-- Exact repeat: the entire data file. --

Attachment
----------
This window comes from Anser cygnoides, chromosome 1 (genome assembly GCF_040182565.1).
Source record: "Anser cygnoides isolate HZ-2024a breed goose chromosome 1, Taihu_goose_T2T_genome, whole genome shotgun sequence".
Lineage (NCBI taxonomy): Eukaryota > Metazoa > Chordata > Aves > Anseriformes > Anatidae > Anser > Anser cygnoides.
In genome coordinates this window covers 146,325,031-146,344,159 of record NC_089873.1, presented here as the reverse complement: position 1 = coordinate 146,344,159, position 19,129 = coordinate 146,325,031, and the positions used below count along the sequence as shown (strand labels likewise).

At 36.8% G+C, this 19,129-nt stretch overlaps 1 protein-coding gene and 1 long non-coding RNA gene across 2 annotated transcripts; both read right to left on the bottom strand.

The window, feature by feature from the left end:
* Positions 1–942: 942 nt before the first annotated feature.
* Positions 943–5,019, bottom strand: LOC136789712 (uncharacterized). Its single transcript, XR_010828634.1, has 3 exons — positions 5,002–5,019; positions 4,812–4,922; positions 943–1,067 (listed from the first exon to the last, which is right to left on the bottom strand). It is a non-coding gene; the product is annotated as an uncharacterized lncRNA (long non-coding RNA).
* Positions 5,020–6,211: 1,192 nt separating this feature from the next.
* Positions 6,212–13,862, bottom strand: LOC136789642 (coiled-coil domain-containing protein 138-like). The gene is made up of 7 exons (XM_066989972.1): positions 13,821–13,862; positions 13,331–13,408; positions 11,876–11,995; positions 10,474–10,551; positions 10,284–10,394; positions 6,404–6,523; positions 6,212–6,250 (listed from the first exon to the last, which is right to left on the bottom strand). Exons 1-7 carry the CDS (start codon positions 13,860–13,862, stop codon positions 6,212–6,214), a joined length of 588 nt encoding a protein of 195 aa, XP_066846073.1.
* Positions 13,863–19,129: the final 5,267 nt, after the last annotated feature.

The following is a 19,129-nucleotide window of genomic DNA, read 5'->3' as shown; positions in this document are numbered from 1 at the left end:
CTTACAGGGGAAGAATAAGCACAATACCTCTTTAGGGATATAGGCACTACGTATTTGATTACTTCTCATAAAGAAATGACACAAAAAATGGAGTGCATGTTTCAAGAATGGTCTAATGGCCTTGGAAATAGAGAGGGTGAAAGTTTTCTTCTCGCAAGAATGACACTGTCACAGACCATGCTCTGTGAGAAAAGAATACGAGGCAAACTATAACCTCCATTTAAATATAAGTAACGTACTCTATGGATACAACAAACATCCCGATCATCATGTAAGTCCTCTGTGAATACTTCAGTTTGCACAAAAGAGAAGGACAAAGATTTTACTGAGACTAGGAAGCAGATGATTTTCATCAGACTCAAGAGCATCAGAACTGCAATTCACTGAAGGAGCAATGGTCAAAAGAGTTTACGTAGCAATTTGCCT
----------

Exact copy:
This window comes from Anser cygnoides, chromosome 1 (genome assembly GCF_040182565.1).
Source record: "Anser cygnoides isolate HZ-2024a breed goose chromosome 1, Taihu_goose_T2T_genome, whole genome shotgun sequence".
Lineage (NCBI taxonomy): Eukaryota > Metazoa > Chordata > Aves > Anseriformes > Anatidae > Anser > Anser cygnoides.
In genome coordinates this window covers 146,325,031-146,344,159 of record NC_089873.1, presented here as the reverse complement: position 1 = coordinate 146,344,159, position 19,129 = coordinate 146,325,031, and the positions used below count along the sequence as shown (strand labels likewise).

At 36.8% G+C, this 19,129-nt stretch overlaps 1 protein-coding gene and 1 long non-coding RNA gene across 2 annotated transcripts; both read right to left on the bottom strand.

The window, feature by feature from the left end:
* Positions 1–942: 942 nt before the first annotated feature.
* Positions 943–5,019, bottom strand: LOC136789712 (uncharacterized). Its single transcript, XR_010828634.1, has 3 exons — positions 5,002–5,019; positions 4,812–4,922; positions 943–1,067 (listed from the first exon to the last, which is right to left on the bottom strand). It is a non-coding gene; the product is annotated as an uncharacterized lncRNA (long non-coding RNA).
* Positions 5,020–6,211: 1,192 nt separating this feature from the next.
* Positions 6,212–13,862, bottom strand: LOC136789642 (coiled-coil domain-containing protein 138-like). The gene is made up of 7 exons (XM_066989972.1): positions 13,821–13,862; positions 13,331–13,408; positions 11,876–11,995; positions 10,474–10,551; positions 10,284–10,394; positions 6,404–6,523; positions 6,212–6,250 (listed from the first exon to the last, which is right to left on the bottom strand). Exons 1-7 carry the CDS (start codon positions 13,860–13,862, stop codon positions 6,212–6,214), a joined length of 588 nt encoding a protein of 195 aa, XP_066846073.1.
* Positions 13,863–19,129: the final 5,267 nt, after the last annotated feature.

The following is a 19,129-nucleotide window of genomic DNA, read 5'->3' as shown; positions in this document are numbered from 1 at the left end:
CTTACAGGGGAAGAATAAGCACAATACCTCTTTAGGGATATAGGCACTACGTATTTGATTACTTCTCATAAAGAAATGACACAAAAAATGGAGTGCATGTTTCAAGAATGGTCTAATGGCCTTGGAAATAGAGAGGGTGAAAGTTTTCTTCTCGCAAGAATGACACTGTCACAGACCATGCTCTGTGAGAAAAGAATACGAGGCAAACTATAACCTCCATTTAAATATAAGTAACGTACTCTATGGATACAACAAACATCCCGATCATCATGTAAGTCCTCTGTGAATACTTCAGTTTGCACAAAAGAGAAGGACAAAGATTTTACTGAGACTAGGAAGCAGATGATTTTCATCAGACTCAAGAGCATCAGAACTGCAATTCACTGAAGGAGCAATGGTCAAAAGAGTTTACGTAGCAATTTGCCT